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leave thee until I have done that which I have. spoken to thee of.
AFTER the flood, when the ark had rested ou the mountains of Armenia, Noah and his family, and with them the church aud true religion, settled in the countries adjoining to the Euphrates; the quarter where paradise, accordiug to the sacred account, had been placed at the first peopling of the world.
After the deluge, the raiubow was appointed by God, as a token of the purifier, whom he would raise up; and was given as a sign to NoaU and his descendants, that God would no more cutoff all flesh, nor destroy the earth, as he had done by the waters of a flood. The learned Mr.. Parkhurst says, as the bow, or light in the cloud, wonderfully refracted in all its variety of. colors, was, in its original institution, a token of God » mercy in Christ, or, more strictly speaking, of Christ the real purifier, and true light. We see with what propriety the throne of God, in Ezek. i. 28. and in Rev. iv. 3. is surrounded with the rainbow, and likewise how properly one of the divine persons is represented with a rainbow on. his head. Rev. x. i.
- At the dispersion at Babel, the sons. of Noah inhabited the world thus :—the posterity of Ham. moved southward; carrying with them the false religion of idolatry, which seems to have been begun at Babel, or Babylon, and the farther they strayed from the residence of the church and true religion, the deeper they sunk into ignorance. Wherever they went, whether to Africa, or to the Atlantic continent, they propagated the impious and sanguinary rites of human sacrifices. The whole continent of Africa was peopled principally by the children of Ham. Japhet's posterity possessed all Europe, and also the lesser Asia, Media, part of Armenia, Iberia, Albania, and those vast regions towards the north, which the Scythians anciently inhabited, and now the Tartars inhabit; and it is not improbable, says bishop Newton, that the new world (I suppose he means America,) was peopled by some of his northern descendants, passing thither by the straits of Anian. Shem, and his posterity, possessed a part of Asia, and in it those four great monarchies, the Assyrian, Babylonian, the Median, and Persian, were seated. And in this quarter of the world, also, the church of Christ was first settled; and the Hebrew nation, who had Abraham for their patriarch, or great father, rising, by degrees, till the reign of Solomon, formed a wise, wealthy, and splendid kingdom, long before the powers of Greece and Rome were heard of. From Abraham two very extraordinary nations descended, the Ishmaelites and Israelites; concerning whom there are some remarkable prophecies in the book of God. Abraham had the honor to be singled out and called by grace; and his calling out of Ur, of the Chaldees, into the land of Canaan, is the most remarkable era and event recorded after the confusion at Babel. The promise to him, which we before treated of, contains the foundation of the Jewish nation, priesthood, kings, and glory. He lived in the land of Canaan twenty-five years before Isaac was born. He saw iu him, in the promise of him, in his birth, in the command given to sacrifice him, and in his deliverance from death, Christ's day, and rejoiced.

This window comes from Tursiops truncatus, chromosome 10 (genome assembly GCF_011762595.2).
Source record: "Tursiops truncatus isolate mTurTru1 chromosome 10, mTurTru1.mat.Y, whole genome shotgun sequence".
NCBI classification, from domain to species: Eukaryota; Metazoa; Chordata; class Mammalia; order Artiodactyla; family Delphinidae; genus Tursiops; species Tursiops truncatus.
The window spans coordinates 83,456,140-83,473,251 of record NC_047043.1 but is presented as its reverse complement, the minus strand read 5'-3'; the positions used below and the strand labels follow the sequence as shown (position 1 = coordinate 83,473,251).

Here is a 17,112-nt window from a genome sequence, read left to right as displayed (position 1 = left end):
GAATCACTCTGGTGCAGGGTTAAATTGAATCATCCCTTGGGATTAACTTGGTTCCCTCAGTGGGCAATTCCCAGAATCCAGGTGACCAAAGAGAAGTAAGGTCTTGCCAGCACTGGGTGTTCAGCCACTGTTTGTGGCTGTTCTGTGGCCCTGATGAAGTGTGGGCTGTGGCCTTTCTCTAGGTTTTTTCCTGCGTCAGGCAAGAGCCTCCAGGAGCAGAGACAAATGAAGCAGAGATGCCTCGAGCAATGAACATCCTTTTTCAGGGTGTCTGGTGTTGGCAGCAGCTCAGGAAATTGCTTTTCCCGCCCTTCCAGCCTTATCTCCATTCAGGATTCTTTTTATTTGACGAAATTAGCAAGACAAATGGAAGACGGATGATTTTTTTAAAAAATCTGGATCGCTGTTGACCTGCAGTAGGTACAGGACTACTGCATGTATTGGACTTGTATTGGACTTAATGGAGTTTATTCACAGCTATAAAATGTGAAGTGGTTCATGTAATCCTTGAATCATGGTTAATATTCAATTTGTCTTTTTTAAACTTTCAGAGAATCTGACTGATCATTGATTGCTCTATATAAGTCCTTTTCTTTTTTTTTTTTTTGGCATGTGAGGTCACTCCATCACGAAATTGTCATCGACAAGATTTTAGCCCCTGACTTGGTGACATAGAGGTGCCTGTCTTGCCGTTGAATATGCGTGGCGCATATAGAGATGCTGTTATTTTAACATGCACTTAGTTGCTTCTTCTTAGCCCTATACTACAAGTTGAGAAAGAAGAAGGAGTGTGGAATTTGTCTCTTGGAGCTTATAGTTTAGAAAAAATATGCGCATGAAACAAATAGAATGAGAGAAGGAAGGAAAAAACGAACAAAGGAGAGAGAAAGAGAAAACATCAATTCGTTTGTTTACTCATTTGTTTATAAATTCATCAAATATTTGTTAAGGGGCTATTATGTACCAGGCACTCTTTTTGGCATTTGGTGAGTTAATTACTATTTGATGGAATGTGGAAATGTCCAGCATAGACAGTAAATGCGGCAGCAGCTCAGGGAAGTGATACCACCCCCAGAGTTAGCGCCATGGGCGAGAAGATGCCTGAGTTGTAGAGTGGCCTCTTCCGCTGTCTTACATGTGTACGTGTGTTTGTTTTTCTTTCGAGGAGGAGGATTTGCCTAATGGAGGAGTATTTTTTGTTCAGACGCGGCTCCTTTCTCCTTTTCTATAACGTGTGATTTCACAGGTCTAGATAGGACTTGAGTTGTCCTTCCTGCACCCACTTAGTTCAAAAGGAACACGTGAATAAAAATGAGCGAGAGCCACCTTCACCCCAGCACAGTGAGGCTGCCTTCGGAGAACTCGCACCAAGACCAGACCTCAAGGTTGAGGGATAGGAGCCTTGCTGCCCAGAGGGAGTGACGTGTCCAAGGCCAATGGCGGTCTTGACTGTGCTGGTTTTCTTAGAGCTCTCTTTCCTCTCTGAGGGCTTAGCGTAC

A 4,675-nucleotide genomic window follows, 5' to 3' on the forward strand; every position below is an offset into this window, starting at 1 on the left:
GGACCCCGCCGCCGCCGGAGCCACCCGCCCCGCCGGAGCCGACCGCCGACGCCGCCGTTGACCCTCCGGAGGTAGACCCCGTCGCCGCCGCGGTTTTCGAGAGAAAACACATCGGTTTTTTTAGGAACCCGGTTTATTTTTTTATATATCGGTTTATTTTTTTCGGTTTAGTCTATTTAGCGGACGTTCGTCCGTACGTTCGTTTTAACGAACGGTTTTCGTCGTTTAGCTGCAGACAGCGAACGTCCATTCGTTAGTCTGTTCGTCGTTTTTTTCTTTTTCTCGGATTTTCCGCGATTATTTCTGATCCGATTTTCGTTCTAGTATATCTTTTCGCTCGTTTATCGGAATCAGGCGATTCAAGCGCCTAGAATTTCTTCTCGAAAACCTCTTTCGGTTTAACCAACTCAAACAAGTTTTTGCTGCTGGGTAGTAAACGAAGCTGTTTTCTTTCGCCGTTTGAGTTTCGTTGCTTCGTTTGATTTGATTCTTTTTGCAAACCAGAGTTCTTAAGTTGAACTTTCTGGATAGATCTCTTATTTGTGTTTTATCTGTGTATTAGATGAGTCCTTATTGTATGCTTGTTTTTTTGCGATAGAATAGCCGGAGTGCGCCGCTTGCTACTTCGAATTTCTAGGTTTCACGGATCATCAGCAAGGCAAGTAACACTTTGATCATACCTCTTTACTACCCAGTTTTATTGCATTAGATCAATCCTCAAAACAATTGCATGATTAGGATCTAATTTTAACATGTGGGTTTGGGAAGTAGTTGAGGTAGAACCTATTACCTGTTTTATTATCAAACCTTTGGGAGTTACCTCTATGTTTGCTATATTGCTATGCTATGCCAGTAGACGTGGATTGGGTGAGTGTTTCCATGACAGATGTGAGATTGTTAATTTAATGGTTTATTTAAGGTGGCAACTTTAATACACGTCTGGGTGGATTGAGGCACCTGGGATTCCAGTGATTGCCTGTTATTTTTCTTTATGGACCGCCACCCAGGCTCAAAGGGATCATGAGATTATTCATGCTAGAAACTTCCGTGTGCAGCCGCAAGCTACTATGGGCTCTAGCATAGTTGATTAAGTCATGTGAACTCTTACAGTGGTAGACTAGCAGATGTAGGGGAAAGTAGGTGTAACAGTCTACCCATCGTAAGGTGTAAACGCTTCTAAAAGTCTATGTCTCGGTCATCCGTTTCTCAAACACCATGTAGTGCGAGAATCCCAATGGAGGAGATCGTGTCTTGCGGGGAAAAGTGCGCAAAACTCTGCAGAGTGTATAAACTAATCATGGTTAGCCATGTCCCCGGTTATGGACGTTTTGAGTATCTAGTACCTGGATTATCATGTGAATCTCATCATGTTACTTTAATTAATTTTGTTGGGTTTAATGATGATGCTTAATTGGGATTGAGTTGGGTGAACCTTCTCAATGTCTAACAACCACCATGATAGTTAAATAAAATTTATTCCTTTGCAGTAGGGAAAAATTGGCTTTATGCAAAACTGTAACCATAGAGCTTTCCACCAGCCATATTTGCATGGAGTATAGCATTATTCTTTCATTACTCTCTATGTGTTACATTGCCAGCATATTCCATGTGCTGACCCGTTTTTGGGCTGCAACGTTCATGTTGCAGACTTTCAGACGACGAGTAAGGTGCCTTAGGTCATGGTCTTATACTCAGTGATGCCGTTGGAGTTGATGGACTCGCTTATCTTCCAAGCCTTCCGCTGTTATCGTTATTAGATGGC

Abraham, in his walking with God, as his reconciled father, received many singular tokens of his everlasting and covenant love. The Lord blessed him in all things. It was promised to him by God, who cannot lie, before he entered Canaan, "Iu thee shall all the families of the earth be blessed." After he had been in Canaan ten years, Hagar bore Ishmael. To prevent all mistake, the Lord God is pleased to reuew the former promise, and to limit it to Isaac: "For in Isaac shall thy seed be called." Gen. xxi. 12. Isaac, when, as Dr. Lightfoot thinks, he was about three and thirty years old, was, by God's express command, to be offered for a burnt-ofFering. By which command, his son's compliance, and his being tied, bound, and laid on the altar, the glorious Mediator was most solemnly set forth, his death divinely realized in this figure to Abraham's faith, and he had a most complete spiritual and intuitive view an dapprehension of Christ, in his person, as the Son of his Father's love, as set apart by his will, counsel, and covenant, to be the Lamb slain for sin, and as raising himself up from under the power of death, as the Almighty conqueror of it, and blessing his people with an everlasting blessing, having saved them in himself with an everlasting salvation. Abraham lived one hundred years in the land of Canaan. Isaac was an elect vessel of mercy, and also a very peculiar and personal type of Christ. The everlasting love and covenant of the eternal Three was made known to him, and the same promises renewed to him, which had been given to his father. The Lord appeared to him, probably in a human form, as a pledge of the incarnation of the essential Word, and said, with an articulate voice, "In thy seed shall all the families of the earth be blessed." This was pronounced to him by the Lord after Abraham's death, see Gen. xxvi. 4. The land of Canaan, which was promised to him and his seed four hundred years before they took possession of it, was promised to Isaac also, Gen. xxvi. 3. He had two sons, whose families grew up, and were separated into two different nations. The blessing and promise of the glorious Messiah, was bestowed on Jacob, the youngest: to him blessings temporal, and also spiritual, the promise of the land of Canaan, and the promise of the seed, in whom all the nations of the earth should be blessed, were entailed; which promises were first made to Abraham, then repeated to Isaac, and then confirmed to Jacob; which the psalmist takes notice of, and celebrates the Lord's praises, saying, "He hath remembered his covenant for ever, the word which he commanded to a thousand generations; which covenant he made with Abraham, and his oath unto Isaac: and confirmed the same unto Jacob, for a law, and to Israel for an everlasting covenant: saying, unto thee will I give the land of Canaan, the lot of your inheritance." Psalm x. 5, 8—11. Jacob, a little before his death, under the influence of the Holy Ghost, as the spirit of prophecy, bequeaths the same blessing to his twelve sons, as the distinct heads and representatives of the twelve tribes which proceeded from them. The inheritance of the land of Canaan was to be shared and divided amongst them; but the blessed seed could only descend from one of them. And Jacob, on his death-bed, assigns to each of them a portion in the promised land; but limits the descent of the Messiah to the tribe of Judah. So that we have, though it be indeed in a brief way and manner, in the revelation and promise of Christ to Abraham, Isaac, and Jacob, the whole substance and epitome of all contained in prophecy, and the original foundation and glory of God's people Israel set before us.